Extreme Alaska Cold Grounds Planes, Disables Cars

January 8, 2009 - 6:40 AM
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A skier at Kincaid Park in Anchorage, Alaska, on Wednesday Jan. 7, 2009. The U.S. Cross Country Ski Championships were canceled due to frigid weather. Alaska is experiencing the third longest cold snap in its history with temperatures in some parts of in the interior have dipping to -65 Fahrenheit. (AP Photo/Al Grillo)

Juneau, Alaska (AP) - Ted Johnson planned on using a set of logs to a build a cabin in Alaska's interior. Instead he'll burn some of them to stay warm.
 
Extreme temperatures -- in Johnson's case about 60 below zero -- call for extreme measures in a statewide cold snap so frigid that temperatures have grounded planes, disabled cars, frozen water pipes and even canceled several championship cross country ski races.
 
Alaskans are accustomed to subzero temperatures but the prolonged conditions have folks wondering what's going on with winter less than a month old.
 
National Weather Service meteorologist Andy Brown said high pressure over much of central Alaska has been keeping other weather patterns from moving through. New conditions get pushed north or south while the affected area faces daily extremes.
 
"When it first started almost two weeks ago, it wasn't anything abnormal," Brown said. "About once or twice every year, we get a good cold snap. But, in this case, you can call this an extreme event. This is rare. It doesn't happen every year."
 
Temperatures sit well below zero in the state's various regions, often without a wisp of wind pushing down the mercury further.
 
Johnson lives in Stevens Village, where residents have endured close to two weeks of temperatures pushing 60 below zero.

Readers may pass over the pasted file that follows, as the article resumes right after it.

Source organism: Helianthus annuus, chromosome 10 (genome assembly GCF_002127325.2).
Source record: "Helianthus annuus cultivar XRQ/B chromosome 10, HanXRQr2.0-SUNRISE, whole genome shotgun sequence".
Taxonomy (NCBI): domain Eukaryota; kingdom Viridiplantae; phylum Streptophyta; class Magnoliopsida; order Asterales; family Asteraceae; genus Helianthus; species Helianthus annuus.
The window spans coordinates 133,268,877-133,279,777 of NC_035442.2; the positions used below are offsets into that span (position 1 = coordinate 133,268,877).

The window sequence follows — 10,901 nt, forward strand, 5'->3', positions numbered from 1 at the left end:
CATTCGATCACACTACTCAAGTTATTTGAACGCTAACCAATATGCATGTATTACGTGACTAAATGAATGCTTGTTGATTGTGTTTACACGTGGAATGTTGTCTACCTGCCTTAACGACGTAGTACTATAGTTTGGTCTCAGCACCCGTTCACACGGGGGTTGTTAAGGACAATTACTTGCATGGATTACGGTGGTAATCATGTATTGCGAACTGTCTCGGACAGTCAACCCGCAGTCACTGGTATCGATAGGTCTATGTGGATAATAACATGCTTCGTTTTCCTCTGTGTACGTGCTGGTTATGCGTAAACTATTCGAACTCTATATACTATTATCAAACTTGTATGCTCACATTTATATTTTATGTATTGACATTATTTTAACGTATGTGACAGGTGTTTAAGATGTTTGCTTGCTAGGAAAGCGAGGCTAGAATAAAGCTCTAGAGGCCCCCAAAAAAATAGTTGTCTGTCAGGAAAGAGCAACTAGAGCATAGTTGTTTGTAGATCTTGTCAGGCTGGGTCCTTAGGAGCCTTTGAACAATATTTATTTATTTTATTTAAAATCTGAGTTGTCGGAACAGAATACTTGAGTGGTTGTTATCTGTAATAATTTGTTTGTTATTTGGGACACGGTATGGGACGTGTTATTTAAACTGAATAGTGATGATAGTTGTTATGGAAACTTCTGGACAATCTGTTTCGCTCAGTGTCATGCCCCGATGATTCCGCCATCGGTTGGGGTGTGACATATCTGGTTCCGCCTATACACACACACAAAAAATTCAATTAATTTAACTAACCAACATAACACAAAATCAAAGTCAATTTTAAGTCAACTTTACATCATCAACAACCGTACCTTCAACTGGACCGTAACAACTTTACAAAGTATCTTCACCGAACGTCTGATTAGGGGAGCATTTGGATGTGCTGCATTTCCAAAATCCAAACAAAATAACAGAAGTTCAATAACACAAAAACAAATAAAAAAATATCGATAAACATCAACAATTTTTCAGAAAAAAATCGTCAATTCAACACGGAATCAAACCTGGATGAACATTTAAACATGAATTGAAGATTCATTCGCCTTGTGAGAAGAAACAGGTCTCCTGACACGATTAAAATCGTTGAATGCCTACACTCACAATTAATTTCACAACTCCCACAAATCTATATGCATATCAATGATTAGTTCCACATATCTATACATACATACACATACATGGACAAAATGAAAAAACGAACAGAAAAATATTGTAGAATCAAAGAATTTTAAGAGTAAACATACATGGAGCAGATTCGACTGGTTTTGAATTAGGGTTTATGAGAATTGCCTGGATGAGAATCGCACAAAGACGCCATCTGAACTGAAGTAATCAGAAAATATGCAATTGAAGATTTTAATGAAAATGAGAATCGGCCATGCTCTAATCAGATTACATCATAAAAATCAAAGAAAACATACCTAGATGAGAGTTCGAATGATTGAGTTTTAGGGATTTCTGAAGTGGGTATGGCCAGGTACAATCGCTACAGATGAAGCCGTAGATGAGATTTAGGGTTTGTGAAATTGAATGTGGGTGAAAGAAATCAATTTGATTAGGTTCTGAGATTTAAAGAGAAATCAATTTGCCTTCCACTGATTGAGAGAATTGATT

The cold has kept planes grounded, Johnson said. Food and fuel aren't coming in and they're starting to run low in the village, about 90 miles northwest of Fairbanks.
 
Johnson, whose home has no heater or running water, said he ventures outside only to get more logs for burning and to fetch water from a community facility. He's been saving the wood to build a cabin as a second home, but that will have to wait a few years now because the heat takes precedence.

A FedEx jet flies into ice fog as it lands in Anchorage, Alaska, on Wednesday Jan. 7, 2009 in the subzero weather. (AP Photo/Al Grillo)

"I've never seen it this cold for this long," he said. "I remember it 70 below one time, but not for a week and a half."
 
In Anchorage, Alaska's largest city, residents are used to lows of about 10-degree temperatures in January -- not 19 below zero, which is what folks awoke to Wednesday morning.
 
Temperatures finally settled to about 10 below at midday, but that was cold enough to cancel races in the U.S. Cross Country Ski Championships.
 
Skiers won't compete unless it's warmer than 4 below zero, but the numbers have ranged between 10 below and 15 below.
 
That has led to four days of canceled or postponed competition with organizers hoping to get a set of races under way on Thursday, the event's final day.
 
Meanwhile, in Juneau, the state's capital is enjoying balmy weather by comparison with lows in the single digits.